Interesting take on "signing" your 3D models.

Interesting take on “signing” your 3D models. It’s not visible once the part is finished, but is visible for a short while when the print is being produced. If you held the part up to the light, there’s a good chance you’d be able to see the signature - how do you guys feel about something like this?

this is very cool. I did a project where I embedded lots of layers of binary (as 1’s and 0’s) as infill a couple of years back on an early ToM. You could only read it while it was printing – 8 layers of binary, solid layers, 8 layers of binary. I shared the model around but no one ever had the patience to watch for this – just thought the sound was funny and i had made a pattern. :wink: (Though one person did read it and figured out that the squirrel was naming itself.)

Would be fun to have standard in-fill patterns based on this, or other arbitrary logos (OSHW gear anyone? :), as long as it didn’t have a negative engineering impact.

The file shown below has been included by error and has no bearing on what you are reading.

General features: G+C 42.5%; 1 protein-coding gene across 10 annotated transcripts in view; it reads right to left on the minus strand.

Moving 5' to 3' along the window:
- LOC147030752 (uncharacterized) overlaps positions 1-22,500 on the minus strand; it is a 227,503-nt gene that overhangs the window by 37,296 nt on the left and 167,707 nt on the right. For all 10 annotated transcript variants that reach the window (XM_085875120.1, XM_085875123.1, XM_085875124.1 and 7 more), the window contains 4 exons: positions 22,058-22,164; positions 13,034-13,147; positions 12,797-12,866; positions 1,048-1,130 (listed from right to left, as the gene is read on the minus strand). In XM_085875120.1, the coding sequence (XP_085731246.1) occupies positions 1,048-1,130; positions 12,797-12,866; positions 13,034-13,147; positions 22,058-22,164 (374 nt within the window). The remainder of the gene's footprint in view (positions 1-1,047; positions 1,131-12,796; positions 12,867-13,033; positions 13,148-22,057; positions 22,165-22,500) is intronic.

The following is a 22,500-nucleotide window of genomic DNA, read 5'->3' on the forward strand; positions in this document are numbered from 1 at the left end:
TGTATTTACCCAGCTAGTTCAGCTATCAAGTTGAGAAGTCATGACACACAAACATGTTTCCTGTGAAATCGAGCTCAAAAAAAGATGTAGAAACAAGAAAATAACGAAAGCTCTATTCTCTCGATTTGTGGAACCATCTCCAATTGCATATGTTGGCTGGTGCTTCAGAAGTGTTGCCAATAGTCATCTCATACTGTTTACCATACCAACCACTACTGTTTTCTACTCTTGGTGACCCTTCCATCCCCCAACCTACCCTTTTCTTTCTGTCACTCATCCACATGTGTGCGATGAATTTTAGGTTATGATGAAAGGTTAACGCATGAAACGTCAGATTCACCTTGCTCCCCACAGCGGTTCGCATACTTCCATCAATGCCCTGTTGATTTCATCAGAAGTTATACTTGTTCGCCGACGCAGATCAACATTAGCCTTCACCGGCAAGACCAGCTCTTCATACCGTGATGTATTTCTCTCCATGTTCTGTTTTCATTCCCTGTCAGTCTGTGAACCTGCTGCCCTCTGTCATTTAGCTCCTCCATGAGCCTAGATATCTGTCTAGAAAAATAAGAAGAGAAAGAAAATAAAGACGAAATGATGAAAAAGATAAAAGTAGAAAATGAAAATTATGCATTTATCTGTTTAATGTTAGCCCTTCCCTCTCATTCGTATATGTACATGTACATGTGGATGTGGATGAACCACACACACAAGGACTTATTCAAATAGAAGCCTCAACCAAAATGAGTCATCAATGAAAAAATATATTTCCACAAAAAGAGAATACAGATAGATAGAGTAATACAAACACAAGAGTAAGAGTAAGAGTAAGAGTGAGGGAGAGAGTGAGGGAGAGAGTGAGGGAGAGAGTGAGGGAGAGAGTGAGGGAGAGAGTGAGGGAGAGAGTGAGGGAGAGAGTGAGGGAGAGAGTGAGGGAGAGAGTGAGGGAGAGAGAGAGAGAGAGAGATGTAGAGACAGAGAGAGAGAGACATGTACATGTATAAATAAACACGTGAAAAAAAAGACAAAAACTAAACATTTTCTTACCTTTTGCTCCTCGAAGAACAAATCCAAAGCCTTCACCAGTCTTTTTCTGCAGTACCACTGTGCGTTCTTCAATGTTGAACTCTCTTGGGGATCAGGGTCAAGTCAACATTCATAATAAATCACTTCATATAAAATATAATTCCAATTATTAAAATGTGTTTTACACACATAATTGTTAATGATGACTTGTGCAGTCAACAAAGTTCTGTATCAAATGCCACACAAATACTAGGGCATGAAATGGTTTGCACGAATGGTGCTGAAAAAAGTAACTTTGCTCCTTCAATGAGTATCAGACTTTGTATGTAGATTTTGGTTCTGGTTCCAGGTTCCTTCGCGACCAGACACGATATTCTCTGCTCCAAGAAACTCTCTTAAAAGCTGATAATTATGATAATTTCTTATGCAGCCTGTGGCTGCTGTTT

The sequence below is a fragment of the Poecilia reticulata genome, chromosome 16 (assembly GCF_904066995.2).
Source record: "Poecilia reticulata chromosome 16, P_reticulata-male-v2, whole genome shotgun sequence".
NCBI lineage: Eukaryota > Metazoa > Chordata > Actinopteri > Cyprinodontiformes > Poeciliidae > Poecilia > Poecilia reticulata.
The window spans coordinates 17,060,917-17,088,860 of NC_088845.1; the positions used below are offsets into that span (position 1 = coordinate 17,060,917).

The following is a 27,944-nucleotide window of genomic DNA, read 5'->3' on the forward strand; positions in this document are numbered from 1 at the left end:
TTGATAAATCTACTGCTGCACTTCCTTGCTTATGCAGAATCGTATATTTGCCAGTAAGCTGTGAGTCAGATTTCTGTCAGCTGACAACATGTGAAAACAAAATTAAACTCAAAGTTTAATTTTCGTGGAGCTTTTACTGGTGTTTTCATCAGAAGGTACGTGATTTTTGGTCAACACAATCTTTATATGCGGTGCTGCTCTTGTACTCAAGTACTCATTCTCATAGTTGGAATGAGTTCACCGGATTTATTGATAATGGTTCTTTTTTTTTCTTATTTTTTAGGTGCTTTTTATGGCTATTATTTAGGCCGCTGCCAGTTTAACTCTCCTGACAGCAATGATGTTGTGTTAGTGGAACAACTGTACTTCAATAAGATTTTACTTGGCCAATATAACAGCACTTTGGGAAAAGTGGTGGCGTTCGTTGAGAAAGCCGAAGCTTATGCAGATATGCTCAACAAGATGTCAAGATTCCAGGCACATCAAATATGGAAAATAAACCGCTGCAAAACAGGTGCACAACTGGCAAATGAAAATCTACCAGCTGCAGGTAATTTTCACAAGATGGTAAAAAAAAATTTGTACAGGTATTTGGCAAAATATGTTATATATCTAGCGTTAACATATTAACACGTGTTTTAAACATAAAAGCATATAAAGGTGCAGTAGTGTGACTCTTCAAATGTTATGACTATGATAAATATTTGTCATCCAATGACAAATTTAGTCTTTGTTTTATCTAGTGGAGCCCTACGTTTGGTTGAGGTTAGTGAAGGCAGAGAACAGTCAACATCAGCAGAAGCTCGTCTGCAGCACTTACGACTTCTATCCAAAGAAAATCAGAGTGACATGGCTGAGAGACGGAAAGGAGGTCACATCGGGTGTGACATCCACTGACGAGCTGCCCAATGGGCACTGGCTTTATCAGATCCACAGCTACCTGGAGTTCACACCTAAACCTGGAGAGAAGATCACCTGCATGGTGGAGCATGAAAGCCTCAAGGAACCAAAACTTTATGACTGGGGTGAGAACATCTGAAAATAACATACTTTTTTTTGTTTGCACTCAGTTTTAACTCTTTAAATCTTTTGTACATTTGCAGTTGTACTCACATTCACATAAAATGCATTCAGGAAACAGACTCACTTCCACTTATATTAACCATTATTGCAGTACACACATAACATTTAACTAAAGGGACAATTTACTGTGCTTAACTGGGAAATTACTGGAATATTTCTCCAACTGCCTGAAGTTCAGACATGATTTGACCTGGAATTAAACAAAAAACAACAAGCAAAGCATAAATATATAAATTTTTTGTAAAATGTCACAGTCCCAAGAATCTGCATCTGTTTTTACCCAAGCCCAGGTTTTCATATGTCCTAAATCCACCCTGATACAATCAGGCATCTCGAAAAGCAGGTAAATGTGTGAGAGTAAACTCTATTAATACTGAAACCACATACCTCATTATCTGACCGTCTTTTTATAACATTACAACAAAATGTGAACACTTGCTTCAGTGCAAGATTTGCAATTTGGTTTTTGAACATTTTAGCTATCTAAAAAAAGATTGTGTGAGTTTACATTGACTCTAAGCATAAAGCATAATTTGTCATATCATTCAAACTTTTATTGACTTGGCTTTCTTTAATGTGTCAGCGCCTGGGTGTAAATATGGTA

If you make them thin and don’t go too close to the perimeter, they’ll actually make the parts stronger by forcing more solid fill. They’ll also increase time and material needed for printing, which will annoy some people.

I wouldn’t mind it, but most times I download something I need to tweak it so I grab the source file(s) instead of STLs.

It’s like a nice Maker signature, for nerds that like to watch and listen to melodic infill - circle anyone!?

@Qitian_Dasheng_Sun_W This is true for me too, I think there is role for version tracking such tweeks in the real print as well as in the source/slic3r comments sections.

I would love to combine this idea with an inheritance model … every new fork adds a number or something like that … it would be like tree-rings :wink:

@Nils_Hitze I love the 'tree-rings" analogy.